Brazil and Israel signed a letter of intent for the exchange of technologies and innovations at national ports and airports.
This came on the first day of the International Mission Porto & Mar Brazil-Israel 2023, led by the Brazilian Minister of Ports and Airports Marcio Franca. The Brazilian delegation met with Israeli officials and businessmen in Tel Aviv this month.
“Israel is a small country in terms of territory, but it has advanced technology. In our sector, we really want this technology for security purposes. We are having many problems with drugs, people who try to put drugs on ships and also at airports. We can provide them with what we know best, which is the issue of physical space, and at the same time sample what they have,” Franca explained.
“Ashdod terminal, located about 40 kilometres from Tel Aviv, is considered the most modern port complex in Israel,” he added
The Director General of the National Waterway Transport Agency (Antaq), Eduardo Nery, and the Chairman of the Board of Directors of the Port of Ashdod, Shaul Schneider, both took part in the event.
One of the main objectives of the agreement is to “learn about the technological innovations developed by 12 Israeli startups for the port and logistics chain. Strengthening project collaboration opportunities and jointly developing business are also part of the agreement.” Under the deal, the city of Santos in the Brazilian state of Sao Paulo will have an “Israeli Innovation Embassy”.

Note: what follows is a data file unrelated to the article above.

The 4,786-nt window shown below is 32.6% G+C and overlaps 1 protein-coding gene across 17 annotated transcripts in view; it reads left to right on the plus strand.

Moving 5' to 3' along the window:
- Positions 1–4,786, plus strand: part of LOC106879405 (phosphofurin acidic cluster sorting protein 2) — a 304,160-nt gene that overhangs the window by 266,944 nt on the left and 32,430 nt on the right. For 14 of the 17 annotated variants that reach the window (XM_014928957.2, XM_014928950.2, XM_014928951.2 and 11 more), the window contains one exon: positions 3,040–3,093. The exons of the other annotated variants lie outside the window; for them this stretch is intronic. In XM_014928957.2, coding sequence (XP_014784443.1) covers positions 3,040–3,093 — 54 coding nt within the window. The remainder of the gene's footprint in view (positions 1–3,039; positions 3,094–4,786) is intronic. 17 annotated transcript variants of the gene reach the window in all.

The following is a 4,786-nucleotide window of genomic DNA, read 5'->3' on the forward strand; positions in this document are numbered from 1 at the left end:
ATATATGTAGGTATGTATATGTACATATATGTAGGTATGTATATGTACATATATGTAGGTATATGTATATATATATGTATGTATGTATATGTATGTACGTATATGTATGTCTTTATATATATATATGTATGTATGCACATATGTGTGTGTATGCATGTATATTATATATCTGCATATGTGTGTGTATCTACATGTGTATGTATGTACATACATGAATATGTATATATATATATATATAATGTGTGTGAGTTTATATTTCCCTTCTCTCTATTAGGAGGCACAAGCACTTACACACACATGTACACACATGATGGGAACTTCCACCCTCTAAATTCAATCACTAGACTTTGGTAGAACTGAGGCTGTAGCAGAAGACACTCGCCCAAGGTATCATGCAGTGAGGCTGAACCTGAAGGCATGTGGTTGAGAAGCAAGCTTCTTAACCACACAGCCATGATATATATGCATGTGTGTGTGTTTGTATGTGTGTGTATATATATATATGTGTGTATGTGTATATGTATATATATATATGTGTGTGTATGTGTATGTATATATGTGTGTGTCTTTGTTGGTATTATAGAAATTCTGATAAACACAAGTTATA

O Porto de Ashdod, em Israel, e o Grupo Tribuna assinaram um acordo para a criação da Embaixada de Inovação de Israel em Santos, São Paulo. 🇮🇱 🤝🏻 🇧🇷
O objetivo da iniciativa é atender os portos brasileiros, principalmente o de Santos. O acordo foi um dos frutos da Missão… pic.twitter.com/QZA2UOu1lv
— Israel no Brasil (@IsraelinBrazil) June 1, 2023
It comes in spite of Brazilian President Lula da Silva’s support for the Palestinian cause. Brazil has had a good relationship with Israel, voting in favour of UN Resolution 181 the 1947 Partition Plan which made way for the creation of the state of Israel. Brazil was among the first countries to recognise the nascent state and it maintained a balanced relationship with it.
At the same time, Brazil sought to maintain a position of respect for human rights, international law and UN resolutions, thus remaining an interlocutor for both sides, while not renouncing any of its principled positions.
Brazil opened talks with Israel to acquire and exchange scientific and defence technologies under previous Brazilian President Jair Bolsonaro. Many agreements have since been signed, including for missiles, radar and high-tech surveillance cameras. These can modernise Brazil’s military and law enforcement agencies. Globally, Brazil is one of the largest purchasers of Israeli war technologies, with arms acquisitions made through private companies in closed agreements.
“When I was Minister of Defence, I always advised our people in the armed forces that they should be careful,” said former Brazilian Minister of Foreign Relations Celso Amorim told MEMO in a interview months ago. “I’m not against Israel per se, but the problem is that we may face restrictions on account of our positions in relation to Palestine.” As far as Amorim is concerned, there is an excessive dependence of the Brazilian government on Israeli military technology, mainly in avionics used in aircraft, satellites and drones, for example.
The views expressed in this article belong to the author and do not necessarily reflect the editorial policy of Middle East Monitor.